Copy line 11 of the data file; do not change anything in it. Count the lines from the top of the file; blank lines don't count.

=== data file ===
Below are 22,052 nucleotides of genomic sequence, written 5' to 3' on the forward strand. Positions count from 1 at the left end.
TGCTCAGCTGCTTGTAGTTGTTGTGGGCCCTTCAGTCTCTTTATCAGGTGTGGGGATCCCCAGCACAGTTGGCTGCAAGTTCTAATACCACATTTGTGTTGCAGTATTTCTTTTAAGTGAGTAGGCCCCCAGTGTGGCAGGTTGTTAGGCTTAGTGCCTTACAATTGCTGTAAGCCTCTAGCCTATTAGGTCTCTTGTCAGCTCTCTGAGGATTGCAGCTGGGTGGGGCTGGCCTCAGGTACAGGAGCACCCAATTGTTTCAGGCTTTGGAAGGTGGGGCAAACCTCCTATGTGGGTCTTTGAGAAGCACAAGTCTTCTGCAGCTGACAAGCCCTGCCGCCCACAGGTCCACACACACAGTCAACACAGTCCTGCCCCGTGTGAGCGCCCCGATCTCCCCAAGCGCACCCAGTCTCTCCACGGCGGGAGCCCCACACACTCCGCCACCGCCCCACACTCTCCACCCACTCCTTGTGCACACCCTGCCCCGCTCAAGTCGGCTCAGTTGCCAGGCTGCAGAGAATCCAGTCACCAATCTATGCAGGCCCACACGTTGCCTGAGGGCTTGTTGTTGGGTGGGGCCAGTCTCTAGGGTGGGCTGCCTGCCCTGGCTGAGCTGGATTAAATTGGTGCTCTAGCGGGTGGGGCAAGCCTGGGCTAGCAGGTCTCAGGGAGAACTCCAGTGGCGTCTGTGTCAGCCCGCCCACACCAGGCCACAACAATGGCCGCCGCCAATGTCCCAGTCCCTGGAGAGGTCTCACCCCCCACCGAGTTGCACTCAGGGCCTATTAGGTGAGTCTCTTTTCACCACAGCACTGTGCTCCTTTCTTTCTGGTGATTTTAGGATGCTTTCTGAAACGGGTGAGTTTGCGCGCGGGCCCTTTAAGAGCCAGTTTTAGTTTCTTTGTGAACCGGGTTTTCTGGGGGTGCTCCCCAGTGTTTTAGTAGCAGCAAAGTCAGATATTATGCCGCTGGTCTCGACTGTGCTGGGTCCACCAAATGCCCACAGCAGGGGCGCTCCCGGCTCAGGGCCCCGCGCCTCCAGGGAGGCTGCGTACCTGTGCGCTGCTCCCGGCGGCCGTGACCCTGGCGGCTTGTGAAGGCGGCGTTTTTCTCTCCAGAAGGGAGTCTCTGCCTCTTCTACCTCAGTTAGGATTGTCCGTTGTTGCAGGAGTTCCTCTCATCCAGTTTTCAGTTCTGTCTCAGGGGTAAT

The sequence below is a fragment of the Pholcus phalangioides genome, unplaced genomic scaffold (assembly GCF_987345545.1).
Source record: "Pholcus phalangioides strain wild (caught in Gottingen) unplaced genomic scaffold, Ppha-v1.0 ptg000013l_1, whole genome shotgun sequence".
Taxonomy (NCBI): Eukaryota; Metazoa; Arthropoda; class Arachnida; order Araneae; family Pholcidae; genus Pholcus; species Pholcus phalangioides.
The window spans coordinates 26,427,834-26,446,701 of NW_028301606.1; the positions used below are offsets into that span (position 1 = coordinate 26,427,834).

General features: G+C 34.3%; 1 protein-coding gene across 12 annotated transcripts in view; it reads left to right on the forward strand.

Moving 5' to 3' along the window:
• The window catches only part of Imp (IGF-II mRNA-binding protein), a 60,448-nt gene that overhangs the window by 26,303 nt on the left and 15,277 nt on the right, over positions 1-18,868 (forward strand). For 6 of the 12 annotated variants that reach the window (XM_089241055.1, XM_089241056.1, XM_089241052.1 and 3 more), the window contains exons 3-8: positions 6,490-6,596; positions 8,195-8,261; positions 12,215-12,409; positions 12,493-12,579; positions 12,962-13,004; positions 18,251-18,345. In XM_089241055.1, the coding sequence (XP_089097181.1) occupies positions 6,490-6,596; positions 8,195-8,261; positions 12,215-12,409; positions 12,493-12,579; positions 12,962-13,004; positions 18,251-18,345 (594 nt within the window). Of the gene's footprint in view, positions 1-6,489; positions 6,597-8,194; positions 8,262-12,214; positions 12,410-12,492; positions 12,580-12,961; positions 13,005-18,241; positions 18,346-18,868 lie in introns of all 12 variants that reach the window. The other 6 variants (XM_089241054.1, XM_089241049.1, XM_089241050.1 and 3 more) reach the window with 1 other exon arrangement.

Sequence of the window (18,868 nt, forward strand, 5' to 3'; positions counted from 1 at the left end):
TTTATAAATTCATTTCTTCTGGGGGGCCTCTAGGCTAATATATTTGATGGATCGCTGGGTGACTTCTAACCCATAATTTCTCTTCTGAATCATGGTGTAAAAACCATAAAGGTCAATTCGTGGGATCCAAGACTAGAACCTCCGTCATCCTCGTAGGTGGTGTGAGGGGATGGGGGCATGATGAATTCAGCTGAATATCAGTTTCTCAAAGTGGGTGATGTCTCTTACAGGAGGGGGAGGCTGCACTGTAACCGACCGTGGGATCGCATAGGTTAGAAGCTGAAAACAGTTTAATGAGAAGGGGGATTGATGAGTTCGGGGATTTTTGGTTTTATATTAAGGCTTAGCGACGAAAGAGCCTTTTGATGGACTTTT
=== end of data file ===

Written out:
TTTATAAATTCATTTCTTCTGGGGGGCCTCTAGGCTAATATATTTGATGGATCGCTGGGTGACTTCTAACCCATAATTTCTCTTCTGAATCATGGTGTAAAAACCATAAAGGTCAATTCGTGGGATCCAAGACTAGAACCTCCGTCATCCTCGTAGGTGGTGTGAGGGGATGGGGGCATGATGAATTCAGCTGAATATCAGTTTCTCAAAGTGGGTGATGTCTCTTACAGGAGGGGGAGGCTGCACTGTAACCGACCGTGGGATCGCATAGGTTAGAAGCTGAAAACAGTTTAATGAGAAGGGGGATTGATGAGTTCGGGGATTTTTGGTTTTATATTAAGGCTTAGCGACGAAAGAGCCTTTTGATGGACTTTT